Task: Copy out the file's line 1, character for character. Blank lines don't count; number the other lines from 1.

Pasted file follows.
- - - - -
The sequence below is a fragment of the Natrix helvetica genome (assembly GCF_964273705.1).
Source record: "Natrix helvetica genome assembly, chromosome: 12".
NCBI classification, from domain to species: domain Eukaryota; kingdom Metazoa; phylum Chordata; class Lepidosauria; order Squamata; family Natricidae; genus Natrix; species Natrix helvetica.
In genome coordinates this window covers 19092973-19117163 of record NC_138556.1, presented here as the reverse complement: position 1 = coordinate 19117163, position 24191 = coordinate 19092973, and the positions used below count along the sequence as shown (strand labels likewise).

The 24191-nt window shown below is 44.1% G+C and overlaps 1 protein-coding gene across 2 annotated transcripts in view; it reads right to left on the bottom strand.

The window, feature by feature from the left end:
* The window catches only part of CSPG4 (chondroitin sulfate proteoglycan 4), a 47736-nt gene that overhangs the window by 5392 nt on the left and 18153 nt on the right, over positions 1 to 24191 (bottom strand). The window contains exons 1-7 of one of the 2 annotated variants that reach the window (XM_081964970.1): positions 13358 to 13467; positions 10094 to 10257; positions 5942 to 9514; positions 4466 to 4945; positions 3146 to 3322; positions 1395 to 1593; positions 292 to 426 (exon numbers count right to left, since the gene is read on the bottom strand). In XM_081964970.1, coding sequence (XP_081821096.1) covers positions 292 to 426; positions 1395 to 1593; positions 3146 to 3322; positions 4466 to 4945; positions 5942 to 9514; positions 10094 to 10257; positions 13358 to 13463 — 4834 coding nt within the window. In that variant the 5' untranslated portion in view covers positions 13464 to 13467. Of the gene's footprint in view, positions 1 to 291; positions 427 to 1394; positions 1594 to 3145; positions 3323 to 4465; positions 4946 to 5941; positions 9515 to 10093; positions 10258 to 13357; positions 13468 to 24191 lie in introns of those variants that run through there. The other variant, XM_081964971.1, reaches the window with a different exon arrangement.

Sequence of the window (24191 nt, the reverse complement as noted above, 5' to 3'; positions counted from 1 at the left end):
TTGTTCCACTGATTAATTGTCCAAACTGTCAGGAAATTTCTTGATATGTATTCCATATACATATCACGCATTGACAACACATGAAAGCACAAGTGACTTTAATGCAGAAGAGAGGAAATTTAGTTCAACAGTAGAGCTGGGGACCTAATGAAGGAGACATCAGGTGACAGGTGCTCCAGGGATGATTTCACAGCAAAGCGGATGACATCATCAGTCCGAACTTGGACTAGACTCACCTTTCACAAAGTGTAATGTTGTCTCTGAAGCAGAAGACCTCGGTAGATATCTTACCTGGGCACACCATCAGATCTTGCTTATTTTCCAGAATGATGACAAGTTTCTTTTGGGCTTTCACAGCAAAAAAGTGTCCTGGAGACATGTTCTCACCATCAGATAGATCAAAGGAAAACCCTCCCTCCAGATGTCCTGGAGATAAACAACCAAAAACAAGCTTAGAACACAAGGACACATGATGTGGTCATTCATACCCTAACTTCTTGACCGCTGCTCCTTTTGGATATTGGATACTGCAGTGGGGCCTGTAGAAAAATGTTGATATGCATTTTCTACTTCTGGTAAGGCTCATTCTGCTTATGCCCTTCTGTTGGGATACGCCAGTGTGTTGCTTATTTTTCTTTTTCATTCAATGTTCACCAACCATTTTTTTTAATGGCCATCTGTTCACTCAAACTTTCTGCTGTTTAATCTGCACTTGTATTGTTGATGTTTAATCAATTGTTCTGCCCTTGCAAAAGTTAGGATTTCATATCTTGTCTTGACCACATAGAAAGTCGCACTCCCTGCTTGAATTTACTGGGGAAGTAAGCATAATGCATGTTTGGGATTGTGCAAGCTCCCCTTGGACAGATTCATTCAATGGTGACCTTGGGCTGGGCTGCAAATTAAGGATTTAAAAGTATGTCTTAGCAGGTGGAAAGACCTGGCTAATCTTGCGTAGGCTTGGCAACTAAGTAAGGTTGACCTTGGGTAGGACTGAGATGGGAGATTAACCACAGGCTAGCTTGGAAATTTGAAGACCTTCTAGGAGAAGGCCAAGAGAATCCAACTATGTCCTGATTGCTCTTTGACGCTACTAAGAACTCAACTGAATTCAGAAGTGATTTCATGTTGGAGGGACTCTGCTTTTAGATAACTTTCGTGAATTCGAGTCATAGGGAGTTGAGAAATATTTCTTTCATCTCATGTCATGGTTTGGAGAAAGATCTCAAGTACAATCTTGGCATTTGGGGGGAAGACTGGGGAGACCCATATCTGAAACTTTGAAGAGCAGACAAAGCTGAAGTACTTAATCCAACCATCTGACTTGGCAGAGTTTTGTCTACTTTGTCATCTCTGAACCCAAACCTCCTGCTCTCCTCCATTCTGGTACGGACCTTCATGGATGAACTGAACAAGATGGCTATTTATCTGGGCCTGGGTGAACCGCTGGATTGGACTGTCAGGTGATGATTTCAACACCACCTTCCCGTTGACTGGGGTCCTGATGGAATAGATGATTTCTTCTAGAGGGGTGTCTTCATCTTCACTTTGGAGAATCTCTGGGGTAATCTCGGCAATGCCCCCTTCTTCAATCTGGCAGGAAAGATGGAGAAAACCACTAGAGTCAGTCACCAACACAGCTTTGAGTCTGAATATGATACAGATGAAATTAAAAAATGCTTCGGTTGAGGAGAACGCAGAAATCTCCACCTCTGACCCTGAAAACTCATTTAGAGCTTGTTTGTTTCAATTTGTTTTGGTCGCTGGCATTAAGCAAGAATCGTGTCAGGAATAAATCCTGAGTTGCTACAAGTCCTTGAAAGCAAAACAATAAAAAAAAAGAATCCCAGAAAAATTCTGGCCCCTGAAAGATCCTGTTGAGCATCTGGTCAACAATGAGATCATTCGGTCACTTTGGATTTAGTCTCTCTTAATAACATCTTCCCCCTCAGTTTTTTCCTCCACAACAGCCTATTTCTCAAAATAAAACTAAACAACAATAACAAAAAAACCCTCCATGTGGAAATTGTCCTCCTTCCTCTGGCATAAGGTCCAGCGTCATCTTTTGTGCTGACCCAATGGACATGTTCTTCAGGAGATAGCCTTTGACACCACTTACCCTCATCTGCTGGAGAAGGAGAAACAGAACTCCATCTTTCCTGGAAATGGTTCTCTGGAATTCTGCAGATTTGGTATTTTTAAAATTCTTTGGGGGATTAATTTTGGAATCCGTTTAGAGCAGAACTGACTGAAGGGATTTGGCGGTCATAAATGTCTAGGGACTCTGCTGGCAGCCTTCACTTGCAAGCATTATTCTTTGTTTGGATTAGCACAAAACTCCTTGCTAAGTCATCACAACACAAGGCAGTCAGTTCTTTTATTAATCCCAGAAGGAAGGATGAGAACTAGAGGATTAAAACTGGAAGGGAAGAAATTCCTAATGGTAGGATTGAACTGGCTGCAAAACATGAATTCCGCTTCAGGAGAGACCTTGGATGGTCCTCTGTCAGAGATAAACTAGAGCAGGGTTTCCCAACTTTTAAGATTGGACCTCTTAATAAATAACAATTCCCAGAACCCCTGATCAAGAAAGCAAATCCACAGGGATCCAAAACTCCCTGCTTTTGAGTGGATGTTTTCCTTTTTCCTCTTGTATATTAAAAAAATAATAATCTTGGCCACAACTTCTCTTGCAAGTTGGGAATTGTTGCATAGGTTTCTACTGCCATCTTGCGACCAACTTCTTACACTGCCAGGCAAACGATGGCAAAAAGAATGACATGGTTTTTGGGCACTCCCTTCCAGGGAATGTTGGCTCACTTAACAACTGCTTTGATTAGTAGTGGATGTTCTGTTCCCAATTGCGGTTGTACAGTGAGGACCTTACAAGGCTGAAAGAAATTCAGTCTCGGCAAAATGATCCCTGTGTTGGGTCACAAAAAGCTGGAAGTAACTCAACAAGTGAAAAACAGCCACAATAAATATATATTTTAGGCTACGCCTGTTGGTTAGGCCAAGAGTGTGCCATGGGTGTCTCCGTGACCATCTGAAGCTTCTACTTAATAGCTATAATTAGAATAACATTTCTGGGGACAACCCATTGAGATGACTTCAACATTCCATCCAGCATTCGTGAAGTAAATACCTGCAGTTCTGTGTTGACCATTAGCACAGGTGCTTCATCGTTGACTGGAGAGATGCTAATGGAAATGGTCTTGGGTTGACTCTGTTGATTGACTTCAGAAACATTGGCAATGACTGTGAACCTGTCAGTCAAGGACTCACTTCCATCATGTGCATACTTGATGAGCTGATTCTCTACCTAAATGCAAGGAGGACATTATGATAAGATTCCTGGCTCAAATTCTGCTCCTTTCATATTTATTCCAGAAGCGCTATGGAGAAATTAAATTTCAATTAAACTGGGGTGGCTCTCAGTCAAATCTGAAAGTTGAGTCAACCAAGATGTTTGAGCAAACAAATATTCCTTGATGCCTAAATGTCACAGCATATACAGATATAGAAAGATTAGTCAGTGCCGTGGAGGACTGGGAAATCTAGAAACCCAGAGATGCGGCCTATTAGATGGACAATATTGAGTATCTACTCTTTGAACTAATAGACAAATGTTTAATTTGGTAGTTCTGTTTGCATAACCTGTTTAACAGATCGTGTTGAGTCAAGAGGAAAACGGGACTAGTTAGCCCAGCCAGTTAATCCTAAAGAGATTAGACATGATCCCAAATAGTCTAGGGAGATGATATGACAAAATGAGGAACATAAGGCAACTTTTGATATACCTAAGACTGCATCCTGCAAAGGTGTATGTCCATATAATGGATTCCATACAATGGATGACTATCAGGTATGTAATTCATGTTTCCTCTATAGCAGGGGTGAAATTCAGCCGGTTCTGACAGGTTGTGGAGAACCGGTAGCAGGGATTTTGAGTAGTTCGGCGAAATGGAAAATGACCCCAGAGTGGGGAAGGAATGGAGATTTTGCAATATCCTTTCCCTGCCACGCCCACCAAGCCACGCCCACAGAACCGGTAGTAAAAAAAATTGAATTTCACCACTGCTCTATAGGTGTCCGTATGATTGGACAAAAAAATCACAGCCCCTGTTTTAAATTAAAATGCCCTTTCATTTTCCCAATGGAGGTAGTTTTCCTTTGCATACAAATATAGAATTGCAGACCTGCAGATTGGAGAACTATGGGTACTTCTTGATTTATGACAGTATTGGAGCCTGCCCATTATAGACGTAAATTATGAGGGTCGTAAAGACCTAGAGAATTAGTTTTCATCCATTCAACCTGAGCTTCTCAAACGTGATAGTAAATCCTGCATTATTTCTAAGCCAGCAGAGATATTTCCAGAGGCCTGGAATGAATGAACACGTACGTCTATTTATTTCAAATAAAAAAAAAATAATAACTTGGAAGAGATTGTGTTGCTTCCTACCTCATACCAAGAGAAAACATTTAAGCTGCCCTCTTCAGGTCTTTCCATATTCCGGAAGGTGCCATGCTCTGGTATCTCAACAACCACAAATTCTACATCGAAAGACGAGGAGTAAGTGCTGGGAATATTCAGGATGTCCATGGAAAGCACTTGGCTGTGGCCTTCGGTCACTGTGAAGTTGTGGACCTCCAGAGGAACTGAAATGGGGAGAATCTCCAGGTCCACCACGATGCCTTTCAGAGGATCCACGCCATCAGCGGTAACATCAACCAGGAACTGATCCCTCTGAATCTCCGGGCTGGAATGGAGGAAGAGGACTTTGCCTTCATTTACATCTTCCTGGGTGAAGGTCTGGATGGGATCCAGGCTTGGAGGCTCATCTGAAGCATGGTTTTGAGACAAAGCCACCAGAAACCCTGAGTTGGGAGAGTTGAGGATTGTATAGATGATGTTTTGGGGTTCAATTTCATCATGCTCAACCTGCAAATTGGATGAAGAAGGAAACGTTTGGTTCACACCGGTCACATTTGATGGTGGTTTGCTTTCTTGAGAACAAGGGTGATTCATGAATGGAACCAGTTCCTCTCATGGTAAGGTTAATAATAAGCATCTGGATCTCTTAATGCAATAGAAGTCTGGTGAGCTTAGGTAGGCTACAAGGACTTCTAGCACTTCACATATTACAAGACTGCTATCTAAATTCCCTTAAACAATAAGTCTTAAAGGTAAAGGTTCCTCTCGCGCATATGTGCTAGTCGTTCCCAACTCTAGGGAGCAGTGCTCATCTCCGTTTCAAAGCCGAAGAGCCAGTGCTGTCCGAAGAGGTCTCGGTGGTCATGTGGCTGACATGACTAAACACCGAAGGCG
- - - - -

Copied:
The sequence below is a fragment of the Natrix helvetica genome (assembly GCF_964273705.1).